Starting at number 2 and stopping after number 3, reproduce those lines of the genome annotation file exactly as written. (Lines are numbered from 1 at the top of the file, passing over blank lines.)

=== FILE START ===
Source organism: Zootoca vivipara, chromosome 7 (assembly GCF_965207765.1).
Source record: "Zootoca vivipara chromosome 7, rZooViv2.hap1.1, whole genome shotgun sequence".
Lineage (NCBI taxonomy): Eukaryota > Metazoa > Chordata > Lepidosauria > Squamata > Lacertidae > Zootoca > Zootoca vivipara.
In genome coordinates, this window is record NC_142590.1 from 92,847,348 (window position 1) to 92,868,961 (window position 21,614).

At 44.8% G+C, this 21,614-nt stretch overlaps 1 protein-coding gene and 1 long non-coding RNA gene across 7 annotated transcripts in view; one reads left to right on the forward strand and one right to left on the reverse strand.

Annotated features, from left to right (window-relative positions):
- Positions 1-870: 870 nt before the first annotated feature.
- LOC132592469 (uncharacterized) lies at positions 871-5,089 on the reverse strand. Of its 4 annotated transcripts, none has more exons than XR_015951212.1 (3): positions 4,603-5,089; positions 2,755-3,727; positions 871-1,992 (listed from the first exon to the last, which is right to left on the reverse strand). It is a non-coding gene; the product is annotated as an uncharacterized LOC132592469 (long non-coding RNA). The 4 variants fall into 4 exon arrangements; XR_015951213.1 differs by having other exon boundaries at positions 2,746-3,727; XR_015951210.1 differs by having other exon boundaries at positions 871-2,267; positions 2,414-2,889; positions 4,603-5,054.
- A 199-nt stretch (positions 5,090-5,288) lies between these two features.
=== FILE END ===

Source record: "Zootoca vivipara chromosome 7, rZooViv2.hap1.1, whole genome shotgun sequence".
Lineage (NCBI taxonomy): Eukaryota > Metazoa > Chordata > Lepidosauria > Squamata > Lacertidae > Zootoca > Zootoca vivipara.